Gansler-Ivey Campaign Releases Third TV Ad

FOR IMMEDIATE RELEASE: Wednesday, April 2, 2014

Gansler-Ivey Campaign Releases Third TV Ad

Silver Spring, MARYLAND – Today, the Gansler-Ivey campaign released its third television ad. The 30-second ad, titled “Strong Economy,” highlights Attorney General Douglas Gansler’s record of fighting to take on big banks, corporations and utility companies. The ad also spotlights his support for raising the minimum wage as the fair thing to do and for closing the loophole that lets big corporations avoid paying their fair share in Maryland taxes.

The six-figure ad buy will air on broadcast stations in the Baltimore and Washington, D.C. markets.

Watch “Strong Economy” here: Gansler’s previous television ads can be viewed here.

“Strong Economy”

Narrator: As attorney general, he’s taken on Wall Street banks, big utilities and insurance companies.  Doug Gansler.  He’s for a higher minimum wage – because it’s right and fair.

As governor, Gansler will close the loophole so that big national corporations that profit in Maryland pay their taxes here.

Gansler:  You work hard, you need a raise.  You pay taxes, so should big corporations. That’s fair and that’s my fight.

Narrator: Doug Gansler. A governor to fight for us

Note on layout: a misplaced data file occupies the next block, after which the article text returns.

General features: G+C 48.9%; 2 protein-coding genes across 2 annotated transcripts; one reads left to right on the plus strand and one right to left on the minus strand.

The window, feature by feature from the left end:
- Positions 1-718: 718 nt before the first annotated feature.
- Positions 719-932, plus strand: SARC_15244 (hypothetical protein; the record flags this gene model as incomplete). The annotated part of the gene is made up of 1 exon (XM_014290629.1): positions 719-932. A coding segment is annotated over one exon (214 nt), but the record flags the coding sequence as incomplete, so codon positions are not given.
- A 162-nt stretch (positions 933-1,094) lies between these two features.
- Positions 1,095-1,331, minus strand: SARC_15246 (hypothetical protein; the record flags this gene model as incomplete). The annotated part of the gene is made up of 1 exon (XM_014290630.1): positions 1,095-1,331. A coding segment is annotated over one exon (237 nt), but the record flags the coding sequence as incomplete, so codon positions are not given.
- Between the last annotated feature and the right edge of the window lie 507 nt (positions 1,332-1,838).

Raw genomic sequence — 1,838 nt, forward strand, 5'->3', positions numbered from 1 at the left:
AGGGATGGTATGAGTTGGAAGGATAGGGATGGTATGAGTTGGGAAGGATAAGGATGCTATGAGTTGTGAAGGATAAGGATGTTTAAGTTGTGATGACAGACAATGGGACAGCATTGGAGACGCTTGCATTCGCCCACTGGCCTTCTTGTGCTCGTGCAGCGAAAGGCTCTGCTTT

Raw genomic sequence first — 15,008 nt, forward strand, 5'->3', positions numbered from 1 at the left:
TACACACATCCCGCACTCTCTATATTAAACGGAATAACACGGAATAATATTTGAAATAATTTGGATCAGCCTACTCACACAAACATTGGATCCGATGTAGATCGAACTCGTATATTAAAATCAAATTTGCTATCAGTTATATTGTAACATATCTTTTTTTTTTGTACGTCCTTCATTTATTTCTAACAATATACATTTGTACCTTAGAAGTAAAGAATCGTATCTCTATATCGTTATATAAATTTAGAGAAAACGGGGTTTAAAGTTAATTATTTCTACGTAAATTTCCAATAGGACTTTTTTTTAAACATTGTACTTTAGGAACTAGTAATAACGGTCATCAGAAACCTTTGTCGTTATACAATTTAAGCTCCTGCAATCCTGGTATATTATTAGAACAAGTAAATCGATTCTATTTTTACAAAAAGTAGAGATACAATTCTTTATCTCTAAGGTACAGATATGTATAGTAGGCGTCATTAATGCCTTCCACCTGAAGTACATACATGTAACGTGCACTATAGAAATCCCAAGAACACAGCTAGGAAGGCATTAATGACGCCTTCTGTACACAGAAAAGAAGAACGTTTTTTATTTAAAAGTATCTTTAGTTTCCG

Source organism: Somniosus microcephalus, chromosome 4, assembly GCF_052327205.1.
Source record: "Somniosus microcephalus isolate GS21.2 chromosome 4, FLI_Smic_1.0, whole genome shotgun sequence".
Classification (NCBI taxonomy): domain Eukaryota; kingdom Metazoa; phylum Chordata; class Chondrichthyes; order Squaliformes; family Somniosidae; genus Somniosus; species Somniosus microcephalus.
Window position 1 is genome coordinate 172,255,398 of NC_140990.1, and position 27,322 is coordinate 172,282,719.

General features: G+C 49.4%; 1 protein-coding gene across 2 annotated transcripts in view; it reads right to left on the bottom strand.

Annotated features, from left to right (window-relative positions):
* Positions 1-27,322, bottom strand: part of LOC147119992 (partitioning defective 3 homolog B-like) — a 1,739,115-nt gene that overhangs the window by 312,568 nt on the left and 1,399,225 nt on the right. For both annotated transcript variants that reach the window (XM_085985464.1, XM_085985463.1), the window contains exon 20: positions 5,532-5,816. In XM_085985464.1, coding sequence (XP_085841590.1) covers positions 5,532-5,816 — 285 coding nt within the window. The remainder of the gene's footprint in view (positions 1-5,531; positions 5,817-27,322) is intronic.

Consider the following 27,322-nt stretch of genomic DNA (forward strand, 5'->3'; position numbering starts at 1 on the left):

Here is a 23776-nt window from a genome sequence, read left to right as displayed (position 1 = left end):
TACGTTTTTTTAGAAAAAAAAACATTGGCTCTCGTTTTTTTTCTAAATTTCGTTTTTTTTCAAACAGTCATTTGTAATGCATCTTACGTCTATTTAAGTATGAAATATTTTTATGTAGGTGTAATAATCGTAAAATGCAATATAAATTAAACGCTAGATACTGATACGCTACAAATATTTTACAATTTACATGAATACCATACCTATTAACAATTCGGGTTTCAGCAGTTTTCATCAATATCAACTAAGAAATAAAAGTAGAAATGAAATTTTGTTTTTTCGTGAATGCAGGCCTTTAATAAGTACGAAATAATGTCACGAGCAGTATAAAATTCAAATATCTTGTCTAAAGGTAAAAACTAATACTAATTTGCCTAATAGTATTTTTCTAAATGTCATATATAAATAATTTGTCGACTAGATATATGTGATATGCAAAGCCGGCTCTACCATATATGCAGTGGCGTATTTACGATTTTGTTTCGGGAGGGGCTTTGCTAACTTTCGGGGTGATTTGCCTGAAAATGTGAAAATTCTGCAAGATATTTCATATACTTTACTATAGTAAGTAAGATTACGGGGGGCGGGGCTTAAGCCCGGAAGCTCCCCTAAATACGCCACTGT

Public Safety For nearly two decades, Doug Gansler has made the safety of Marylanders and their families his top priority, combating gangs and violent crime, promoting Internet safety and transparency, targeting public corruption, preventing domestic violence, fighting alcohol and tobacco abuse, and perhaps most importantly mentoring our youth. Read More >>

Consumer Protection Fighting the fraud that has destroyed dreams of home ownership and is killing our healthcare system, Doug Gansler has recovered over 1 billion dollars for Marylanders.  Read More >>

ENVIRONMENT Doug Gansler has made protecting our environment, and specifically the Chesapeake Bay, one of his top priorities.  Read More >>

CIVIL RIGHTS Doug knows our democracy only works if it works for everyone, which is why he set up the first Division of Civil Rights in the Office of the Attorney General and hired its first director. Read More >>